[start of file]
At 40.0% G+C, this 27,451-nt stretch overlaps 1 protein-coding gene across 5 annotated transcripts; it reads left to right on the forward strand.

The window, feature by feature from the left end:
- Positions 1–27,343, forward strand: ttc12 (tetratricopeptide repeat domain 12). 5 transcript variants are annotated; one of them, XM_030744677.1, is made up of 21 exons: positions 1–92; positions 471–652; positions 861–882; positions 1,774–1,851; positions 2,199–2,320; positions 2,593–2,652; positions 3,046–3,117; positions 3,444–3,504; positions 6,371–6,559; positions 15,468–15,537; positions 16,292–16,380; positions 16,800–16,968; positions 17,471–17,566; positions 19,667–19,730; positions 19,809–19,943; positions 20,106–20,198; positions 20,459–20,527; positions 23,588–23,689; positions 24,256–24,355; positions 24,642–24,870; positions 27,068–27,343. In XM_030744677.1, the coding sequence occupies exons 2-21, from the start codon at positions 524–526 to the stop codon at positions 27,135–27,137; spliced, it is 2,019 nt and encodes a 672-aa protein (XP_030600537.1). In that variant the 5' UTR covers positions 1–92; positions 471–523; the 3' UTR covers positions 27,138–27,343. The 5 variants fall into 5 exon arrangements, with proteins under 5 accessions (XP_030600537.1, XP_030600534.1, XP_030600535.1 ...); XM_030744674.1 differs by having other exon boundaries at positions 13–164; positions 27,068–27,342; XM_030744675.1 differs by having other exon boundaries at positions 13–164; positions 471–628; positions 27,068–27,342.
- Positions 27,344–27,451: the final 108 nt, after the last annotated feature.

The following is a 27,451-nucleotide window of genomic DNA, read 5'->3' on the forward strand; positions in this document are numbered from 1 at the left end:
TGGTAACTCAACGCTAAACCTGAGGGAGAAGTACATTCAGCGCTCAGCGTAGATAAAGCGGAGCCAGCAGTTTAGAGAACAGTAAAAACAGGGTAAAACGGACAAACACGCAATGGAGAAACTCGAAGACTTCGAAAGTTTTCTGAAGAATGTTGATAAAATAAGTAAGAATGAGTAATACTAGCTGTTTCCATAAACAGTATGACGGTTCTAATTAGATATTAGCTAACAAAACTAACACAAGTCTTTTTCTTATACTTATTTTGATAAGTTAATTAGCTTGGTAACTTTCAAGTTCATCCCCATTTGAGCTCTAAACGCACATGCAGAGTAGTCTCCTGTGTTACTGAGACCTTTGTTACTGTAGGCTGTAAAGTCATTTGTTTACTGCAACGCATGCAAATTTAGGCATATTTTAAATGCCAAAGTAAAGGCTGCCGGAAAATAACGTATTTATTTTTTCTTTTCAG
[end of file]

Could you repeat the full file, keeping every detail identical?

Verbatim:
At 40.0% G+C, this 27,451-nt stretch overlaps 1 protein-coding gene across 5 annotated transcripts; it reads left to right on the forward strand.

The window, feature by feature from the left end:
- Positions 1–27,343, forward strand: ttc12 (tetratricopeptide repeat domain 12). 5 transcript variants are annotated; one of them, XM_030744677.1, is made up of 21 exons: positions 1–92; positions 471–652; positions 861–882; positions 1,774–1,851; positions 2,199–2,320; positions 2,593–2,652; positions 3,046–3,117; positions 3,444–3,504; positions 6,371–6,559; positions 15,468–15,537; positions 16,292–16,380; positions 16,800–16,968; positions 17,471–17,566; positions 19,667–19,730; positions 19,809–19,943; positions 20,106–20,198; positions 20,459–20,527; positions 23,588–23,689; positions 24,256–24,355; positions 24,642–24,870; positions 27,068–27,343. In XM_030744677.1, the coding sequence occupies exons 2-21, from the start codon at positions 524–526 to the stop codon at positions 27,135–27,137; spliced, it is 2,019 nt and encodes a 672-aa protein (XP_030600537.1). In that variant the 5' UTR covers positions 1–92; positions 471–523; the 3' UTR covers positions 27,138–27,343. The 5 variants fall into 5 exon arrangements, with proteins under 5 accessions (XP_030600537.1, XP_030600534.1, XP_030600535.1 ...); XM_030744674.1 differs by having other exon boundaries at positions 13–164; positions 27,068–27,342; XM_030744675.1 differs by having other exon boundaries at positions 13–164; positions 471–628; positions 27,068–27,342.
- Positions 27,344–27,451: the final 108 nt, after the last annotated feature.

The following is a 27,451-nucleotide window of genomic DNA, read 5'->3' on the forward strand; positions in this document are numbered from 1 at the left end:
TGGTAACTCAACGCTAAACCTGAGGGAGAAGTACATTCAGCGCTCAGCGTAGATAAAGCGGAGCCAGCAGTTTAGAGAACAGTAAAAACAGGGTAAAACGGACAAACACGCAATGGAGAAACTCGAAGACTTCGAAAGTTTTCTGAAGAATGTTGATAAAATAAGTAAGAATGAGTAATACTAGCTGTTTCCATAAACAGTATGACGGTTCTAATTAGATATTAGCTAACAAAACTAACACAAGTCTTTTTCTTATACTTATTTTGATAAGTTAATTAGCTTGGTAACTTTCAAGTTCATCCCCATTTGAGCTCTAAACGCACATGCAGAGTAGTCTCCTGTGTTACTGAGACCTTTGTTACTGTAGGCTGTAAAGTCATTTGTTTACTGCAACGCATGCAAATTTAGGCATATTTTAAATGCCAAAGTAAAGGCTGCCGGAAAATAACGTATTTATTTTTTCTTTTCAG